The title of “Ralph Breaks the Internet” is a small tour de force of multitasking: a plot summary and a meme reference rolled into one. It also signals to the audience that they’re in for a bigger, crazier, more aggressively rock-’em-sock-’em adventure than “Wreck-It Ralph,” the sweetly rambunctious 2012 Disney animated comedy about a community of analog video game characters who spring to vibrant digital life when their arcade closes down for the night.

For better and for worse, this sequel indeed dishes out a lot more noise and destruction, which means it also offers a lot more to look and marvel at beforehand. Co-directed by Rich Moore (the solo director of “Wreck-It Ralph”) and Phil Johnston, “Ralph Breaks the Internet” is a witty, fastidiously imagined adventure and a touching, sometimes troubling ode to the power of friendship. But it also demonstrates some of the problems that can befall a movie when its vast ambition and confidence outstrip its finesse.

Not much seems to have changed when we return to Litwak’s Family Fun Center & Arcade, where that huge-fisted lug Wreck-It Ralph (voiced by John C. Reilly), the designated villain of a game called “Fix-It Felix,” now lives in joyous communion with his pixelated pals. And no one loves Ralph more than Vanellope von Schweetz (Sarah Silverman), his best bud and delightfully incongruous sidekick. The glitchy, pitchy Vanellope remains something of a misfit heroine in her high-speed racing game, “Sugar Rush,” and she’s increasingly bored with its well-worn race tracks and retina-searing Candyland colors.

But something even sweeter and speedier has come to the arcade. That would be wireless internet service, a shiny emblem of a brave new technological frontier that initially seems likely to put games like “Sugar Rush” out of business. If so, those apocalyptic adventures will have to await a future sequel.

The internet may be a wild, scary and confusing place, but the canniest idea in Johnston and Pamela Ribon’s script is that it is also an endless source of renewal — a means by which old and outmoded pop-cultural artifacts might reclaim the love of a small but passionate fan base. The movie hints at this possibility early on when Ralph, trying to help Vanellope out of her rut, accidentally causes serious physical damage to her game. It can only be repaired with the purchase of a replacement “Sugar Rush” steering wheel, the last remaining version of which is being auctioned off as a collector’s item on eBay.

The arcade’s owner, Mr. Litwak (Ed O’Neill), is unwilling to pay and promptly unplugs “Sugar Rush,” sending Vanellope and the other, meaner girl racers fleeing into the other games for cover. But Ralph and Vanellope are determined to save her game, even if it means beaming themselves up to the internet, tracking down eBay and acquiring enough convertible currency to buy the wheel themselves.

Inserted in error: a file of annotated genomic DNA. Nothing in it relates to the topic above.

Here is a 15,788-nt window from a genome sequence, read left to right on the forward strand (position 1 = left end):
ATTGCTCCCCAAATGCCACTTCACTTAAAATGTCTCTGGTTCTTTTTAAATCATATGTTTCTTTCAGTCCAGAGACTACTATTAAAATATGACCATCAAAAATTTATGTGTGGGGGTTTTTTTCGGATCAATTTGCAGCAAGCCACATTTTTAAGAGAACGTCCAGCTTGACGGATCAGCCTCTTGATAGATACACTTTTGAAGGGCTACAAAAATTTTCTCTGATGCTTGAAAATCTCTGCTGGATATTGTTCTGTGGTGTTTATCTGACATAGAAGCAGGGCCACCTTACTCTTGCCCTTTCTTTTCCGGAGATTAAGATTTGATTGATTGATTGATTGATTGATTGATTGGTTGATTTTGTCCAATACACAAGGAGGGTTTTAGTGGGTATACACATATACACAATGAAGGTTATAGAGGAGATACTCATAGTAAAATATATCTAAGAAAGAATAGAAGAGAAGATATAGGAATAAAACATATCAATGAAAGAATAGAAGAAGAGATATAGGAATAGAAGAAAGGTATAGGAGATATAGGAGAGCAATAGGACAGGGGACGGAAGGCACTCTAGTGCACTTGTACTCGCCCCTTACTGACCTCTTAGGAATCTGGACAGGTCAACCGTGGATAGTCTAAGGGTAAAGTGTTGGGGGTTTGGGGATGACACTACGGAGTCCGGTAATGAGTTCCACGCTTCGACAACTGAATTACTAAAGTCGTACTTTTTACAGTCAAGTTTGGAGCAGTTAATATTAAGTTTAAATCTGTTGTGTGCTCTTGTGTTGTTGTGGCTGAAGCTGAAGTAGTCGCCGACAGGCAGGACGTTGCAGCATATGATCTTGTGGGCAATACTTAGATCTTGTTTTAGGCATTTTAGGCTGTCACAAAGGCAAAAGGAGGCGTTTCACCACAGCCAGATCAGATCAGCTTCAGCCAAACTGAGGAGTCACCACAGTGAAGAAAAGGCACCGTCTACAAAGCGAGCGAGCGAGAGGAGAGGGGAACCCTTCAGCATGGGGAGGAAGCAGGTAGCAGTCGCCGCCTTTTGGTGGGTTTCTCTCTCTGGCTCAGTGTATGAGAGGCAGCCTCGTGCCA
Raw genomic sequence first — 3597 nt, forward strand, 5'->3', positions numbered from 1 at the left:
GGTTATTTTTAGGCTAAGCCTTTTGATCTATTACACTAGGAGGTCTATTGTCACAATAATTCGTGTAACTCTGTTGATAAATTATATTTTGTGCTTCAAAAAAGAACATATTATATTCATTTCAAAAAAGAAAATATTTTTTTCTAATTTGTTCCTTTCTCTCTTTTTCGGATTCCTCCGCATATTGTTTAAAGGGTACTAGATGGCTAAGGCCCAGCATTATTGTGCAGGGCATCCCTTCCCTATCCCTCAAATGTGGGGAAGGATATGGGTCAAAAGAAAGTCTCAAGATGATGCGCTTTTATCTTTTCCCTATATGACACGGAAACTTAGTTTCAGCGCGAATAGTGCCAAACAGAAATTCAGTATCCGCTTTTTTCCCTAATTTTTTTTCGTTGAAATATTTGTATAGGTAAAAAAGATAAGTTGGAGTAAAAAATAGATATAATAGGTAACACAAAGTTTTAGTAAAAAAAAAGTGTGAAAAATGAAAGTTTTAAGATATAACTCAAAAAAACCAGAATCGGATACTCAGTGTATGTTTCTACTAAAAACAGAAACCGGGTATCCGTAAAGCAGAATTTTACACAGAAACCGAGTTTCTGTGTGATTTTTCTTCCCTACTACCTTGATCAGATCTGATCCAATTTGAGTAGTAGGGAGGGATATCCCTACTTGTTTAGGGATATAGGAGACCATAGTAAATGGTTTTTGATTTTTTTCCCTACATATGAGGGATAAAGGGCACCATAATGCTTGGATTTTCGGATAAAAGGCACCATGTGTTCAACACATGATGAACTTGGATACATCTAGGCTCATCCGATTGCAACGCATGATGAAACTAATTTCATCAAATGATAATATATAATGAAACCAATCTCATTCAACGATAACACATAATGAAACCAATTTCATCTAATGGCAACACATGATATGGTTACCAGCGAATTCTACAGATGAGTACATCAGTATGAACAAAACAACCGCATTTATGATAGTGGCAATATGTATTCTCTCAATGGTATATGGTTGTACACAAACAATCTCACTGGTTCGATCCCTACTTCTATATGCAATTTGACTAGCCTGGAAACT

This is easier said than done, and it is perhaps even harder to visualize. Fortunately, the filmmakers have done that part for us. The most impressive aspect of “Ralph Breaks the Internet” may be Cory Loftis’ production design, which brilliantly renders the online world as a gleaming, teeming futuristic metropolis.

This animated internet is an eye-popping simulacrum of the real thing, but it is also thoroughly sanitized, as the conventions of PG-rated, family-friendly entertainment demand. The story’s edgiest environment is an online game called “Slaughter Race,” a violent, sun-streaked world of fast cars and leather-jacketed drivers — none cooler than the game’s ringleader, Shank (Gal Gadot) — that suggests a cross between “Grand Theft Auto” and “Sharknado.”

Vanellope, her toughness perfectly matched by Silverman’s sharp-witted, squeaky-voiced delivery, is completely seduced by “Slaughter Race,” a development that cleverly bears out the notion that we are not always what we appear to be.  Ralph, however, reacts with predictable horror to the prospect that Vanellope might abandon him, and he does everything he can to derail her plans.

There are some resonant ideas at play here, among them the realization that toxic male insecurity, even under the guise of love and friendship, can make the internet a uniquely volatile and dangerous place. For the most part, those ideas are realized with sly visual wit and conceptual ingenuity and interlaced with the cheeky, sophisticated humor that has become synonymous with the Disney/Pixar brand.

At one point that brand turns inward on itself, as Vanellope stumbles on the online headquarters of the one and only Magic Kingdom. And it is here, though not only here, that “Ralph Breaks the Internet” begins to unravel, thanks to a queasy-making blend of fan service and corporate promotion. If you aren’t tickled by the Imperial Stormtroopers, you’ll probably laugh pretty hard at the scene in which Vanellope meets the full Disney princess sorority.

To be sure, it’s a wickedly clever sequence, if not as good-humored or surreally inspired as the “Happy Working Song” number from “Enchanted” (2007). It doesn’t help that in the 11 years since, this mass-entertainment conglomerate has ballooned to ever more unwieldy proportions, which may explain why the princess bit here plays like self-aggrandizement masquerading as self-deprecation. If you think the joke’s on Disney, really, the joke’s on you.

And that smugness cannot help but infect and pervade the entire enterprise, not unlike the nasty web virus that gets unleashed en route to the movie’s climactic action spectacle. “Ralph Breaks the Internet” is a barbed sendup of our 24-7 internet culture that ultimately falls victim to the sheer, bloated excess of what it’s trying to satirize.